Well, the curtain has closed on what is my final DSU production as a student. How did it go? Well, if you have to ask, then why should I tell you? Because that’s what I do. I tell.
We did 4 nights of the show. The show consisted of 15 Minutes (a monologue starring Adrienne Boese), The Actor’s Nightmare (a one-act starring: Ben Fox, Holli Gregg, Sara Harp, Monica Jacobsen, and Miles Rausch), and Comedy Bytes (improv starring: Mike Anderson, Ben Fox, Holli Gregg, Miles Rausch, Holly Smith, and Lisa Stien).
This was, by and large, our first rehearsal with lights. It’s a pity that it had to be a performance, too. The technical crew seemed less than thrilled to be there. It gave off a bad vibe, and I really didn’t like it. What added to problems was that Chris Zieg, our technical director, had to be back at work. See, he had chosen to use a two week vacation to construct a set and set and design lights and sounds for a play, but every vacation must come to an end, and his did the night we had our first performance.
According to memory, the play went pretty well. We had a decent turnout. Holli‘s parents and sister showed up. One problem we did have (and had every night afterward) was with a change I have where I go from standard accountant garb to Hamlet attire. This requires tights, which are just like they sound, and usually proved fairly difficult for me to get on in the short amount of time allotted for my change.
After Comedy Bytes, we stood in the entry way and waited for people to file by. We said goodbye to Holli’s parents and sister (who said they enjoyed the show). Then I bought a brownie, and we waited until 10 o’clock for our next Comedy Bytes show. 2 people showed up. Then they left. We cancelled the show, and then Holli and I went and got ice cream.
My parents came to this one. It was a matinee performance. This one went well, too. I was feeling a little less energetic at this one. Holli and I did have Chinese for lunch, so that was nice. We tried something new with the costume change. This time I changed into tights and shorts, and then I rushed out on stage where Holli (who plays a stage manager in the play) helps me continue to get ready and berates me for wasting time. The play went pretty well. Mom said she was laughing so hard that she had tears in her eyes. The Comedy Bytes part went well, too. This crowd was a little quiet, and it was mostly relatives and some friends. It was also Picture Call, but Mom and Dad had to go, so Holli and I said goodbye to them, and took pictures, and went to mass, and then we went to Ben Fox’s place for some awesome ribs and beans and roulette and blackjack and horses. There’s a whole RIBS set on Flickr.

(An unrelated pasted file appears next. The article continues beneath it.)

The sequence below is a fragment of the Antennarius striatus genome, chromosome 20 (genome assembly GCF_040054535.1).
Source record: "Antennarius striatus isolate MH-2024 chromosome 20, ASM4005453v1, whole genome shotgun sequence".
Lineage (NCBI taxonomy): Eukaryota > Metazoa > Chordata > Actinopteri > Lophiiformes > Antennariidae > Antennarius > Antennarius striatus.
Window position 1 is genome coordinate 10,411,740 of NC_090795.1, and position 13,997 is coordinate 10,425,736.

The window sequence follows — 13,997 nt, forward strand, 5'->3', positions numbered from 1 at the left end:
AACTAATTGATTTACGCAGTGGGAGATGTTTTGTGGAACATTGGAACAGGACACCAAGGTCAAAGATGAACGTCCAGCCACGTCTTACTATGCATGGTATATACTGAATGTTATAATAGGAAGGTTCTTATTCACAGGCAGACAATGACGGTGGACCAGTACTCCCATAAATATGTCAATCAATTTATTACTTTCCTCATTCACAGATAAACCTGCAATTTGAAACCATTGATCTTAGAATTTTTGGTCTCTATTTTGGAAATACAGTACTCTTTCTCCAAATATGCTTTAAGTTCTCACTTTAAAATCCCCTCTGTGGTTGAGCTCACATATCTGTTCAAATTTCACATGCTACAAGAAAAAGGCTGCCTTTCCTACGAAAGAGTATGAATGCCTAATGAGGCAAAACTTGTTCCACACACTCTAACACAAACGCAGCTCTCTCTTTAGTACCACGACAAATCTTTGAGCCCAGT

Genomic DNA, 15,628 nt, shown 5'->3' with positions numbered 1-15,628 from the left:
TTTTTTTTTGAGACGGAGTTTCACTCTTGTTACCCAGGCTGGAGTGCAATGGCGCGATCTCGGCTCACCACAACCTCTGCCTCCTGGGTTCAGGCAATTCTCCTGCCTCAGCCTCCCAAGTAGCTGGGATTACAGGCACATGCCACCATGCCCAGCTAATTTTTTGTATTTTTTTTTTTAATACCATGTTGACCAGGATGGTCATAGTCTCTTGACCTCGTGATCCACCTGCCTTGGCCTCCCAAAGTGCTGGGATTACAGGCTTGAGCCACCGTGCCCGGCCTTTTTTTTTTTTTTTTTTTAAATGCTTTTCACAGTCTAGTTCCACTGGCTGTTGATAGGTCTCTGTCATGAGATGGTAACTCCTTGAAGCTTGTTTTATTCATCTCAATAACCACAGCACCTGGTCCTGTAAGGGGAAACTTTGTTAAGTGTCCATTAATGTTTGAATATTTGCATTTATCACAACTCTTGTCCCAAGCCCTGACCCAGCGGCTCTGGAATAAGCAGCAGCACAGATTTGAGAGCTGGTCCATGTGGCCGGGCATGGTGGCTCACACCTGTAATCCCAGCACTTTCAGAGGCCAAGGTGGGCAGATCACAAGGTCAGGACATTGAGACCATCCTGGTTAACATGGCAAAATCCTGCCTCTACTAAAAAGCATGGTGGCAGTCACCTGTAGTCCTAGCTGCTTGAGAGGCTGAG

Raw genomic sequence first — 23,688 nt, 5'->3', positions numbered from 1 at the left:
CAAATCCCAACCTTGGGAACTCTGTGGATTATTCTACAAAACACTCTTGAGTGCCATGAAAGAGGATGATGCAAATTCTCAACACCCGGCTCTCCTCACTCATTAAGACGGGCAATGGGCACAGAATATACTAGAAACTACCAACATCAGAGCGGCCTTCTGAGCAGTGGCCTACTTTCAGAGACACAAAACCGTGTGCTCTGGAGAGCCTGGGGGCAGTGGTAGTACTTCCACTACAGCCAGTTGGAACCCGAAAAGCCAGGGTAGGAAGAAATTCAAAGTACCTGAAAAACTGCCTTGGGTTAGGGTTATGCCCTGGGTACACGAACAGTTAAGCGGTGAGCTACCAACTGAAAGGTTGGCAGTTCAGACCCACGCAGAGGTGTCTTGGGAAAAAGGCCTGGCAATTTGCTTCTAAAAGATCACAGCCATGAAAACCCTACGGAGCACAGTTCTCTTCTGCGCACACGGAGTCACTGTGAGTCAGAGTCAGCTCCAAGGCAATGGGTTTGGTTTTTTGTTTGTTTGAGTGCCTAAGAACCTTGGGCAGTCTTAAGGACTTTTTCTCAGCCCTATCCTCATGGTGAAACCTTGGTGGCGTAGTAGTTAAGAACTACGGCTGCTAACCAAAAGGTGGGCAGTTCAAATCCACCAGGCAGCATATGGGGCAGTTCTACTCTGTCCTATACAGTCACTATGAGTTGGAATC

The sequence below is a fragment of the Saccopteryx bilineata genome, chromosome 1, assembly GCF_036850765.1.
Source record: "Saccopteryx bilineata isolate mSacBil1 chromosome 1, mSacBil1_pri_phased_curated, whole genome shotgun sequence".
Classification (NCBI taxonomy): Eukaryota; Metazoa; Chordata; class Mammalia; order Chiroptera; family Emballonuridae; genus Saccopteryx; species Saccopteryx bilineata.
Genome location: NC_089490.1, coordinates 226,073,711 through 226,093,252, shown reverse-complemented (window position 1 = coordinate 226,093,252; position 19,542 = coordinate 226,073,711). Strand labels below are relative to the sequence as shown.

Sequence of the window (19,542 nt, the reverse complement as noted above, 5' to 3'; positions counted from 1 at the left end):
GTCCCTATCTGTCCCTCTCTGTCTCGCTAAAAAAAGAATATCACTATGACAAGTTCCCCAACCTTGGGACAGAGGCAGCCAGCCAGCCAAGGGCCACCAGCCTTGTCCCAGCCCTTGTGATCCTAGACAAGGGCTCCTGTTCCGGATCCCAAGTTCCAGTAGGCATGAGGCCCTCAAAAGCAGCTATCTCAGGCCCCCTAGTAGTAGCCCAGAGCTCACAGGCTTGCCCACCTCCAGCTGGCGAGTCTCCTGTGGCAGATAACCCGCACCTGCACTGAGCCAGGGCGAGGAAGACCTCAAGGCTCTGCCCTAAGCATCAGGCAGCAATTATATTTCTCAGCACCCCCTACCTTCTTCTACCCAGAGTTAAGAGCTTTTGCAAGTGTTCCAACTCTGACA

Slept in! Lazy Sunday. Probably did some homework and relaxed. I can’t really recall.
Second to last show. I bought Holli flowers and hid them backstage and never even came close to hinting about them. This crowd was good. You can tell how good a crowd is going to be by how much they laugh at Adrienne’s monologue. The change on Monday night was blazing fast. We almost didn’t need to do the fake change on stage thing. There was a problem with me and my falling out of a garbage can. It wasn’t intentional, but I see how it could have been (I would do something like that). Holli did a good job of keeping character, but I saw Monica laughing (tsk tsk). Then, when they were pushing the executioner out, they almost ran into Holli and Monica. It was after this performance that the decision was made to switch the Private Lives wagon with the Executioner wagon as far as sides of the stage go.
Comedy Bytes went well. We had our normal 8ish showing. Then we had a break, during which I spent most of my time on the ground. We thought we would only get two people again, but the turnout was greater than that. We also didn’t have our tech crew (they all left except for Tiffany), so Sara Harp ran sound instead. She did a good job. Our second show was fairly dirty. I guess it wasn’t so much dirty as it was disappointingly immature. You’re only as good as the suggestions you get. I tried to filter as host, but there is only so much you can do.
The final performance. We switched platforms. The change didn’t go as well as it could. I really didn’t want to do it. I was tired and ready to be done. But I did it. I gave my all, and I gave my final performance. This crowd was very quiet. Probably the worst crowd we had, just in that they didn’t seem to find anything funny. Idiots. Anyway, I think we were all at our end. When we were finally finished, we tore the set apart. I took pictures and a video, even. Of course! To top it off, the audience mentioned “Chuck Norris” as an improv suggestion.
Hey. Remember when I said that Acting Is A Threat To My Health? Well, that holds true to this day.
- Canker Sores
- Mouth (one)
- Right hand (one)
- Left elbow (two)
- Left arm (one)
- Right knee (one)
- Left knee (one – big one)
- Right arm (two)
- Right hand (one)
- Left arm (one)
- Chest (one)
- Right knee (one)
- Left knee (two)
- Left ankle (one)
All in all, I enjoyed it. It got a little frustrating, and I know I’m suffering from some sort of exhaustion, but I think I gave the best performance I could, and I hope the audiences enjoyed it. Unfortunately, we weren’t able to get it taped, so there’s no video record of the performances. One highlight (for me) was the inclusion of a sketch I wrote called “Happy 125 Years, DSU [redux]”. I had originally written a skit titled “Happy 125 Years, DSU” which was about the school bringing General Beadle back to life, as a zombie, to celebrate 125 years as an institution. The first plan was to perform it at the Spring Convocation, but it didn’t work out. Then we were going to perform it at our Spring Production, but time contraints didn’t allow for that, either. So, I wrote a largely improvised skit (a sketch) based on the same ideas, and we opened the show with it.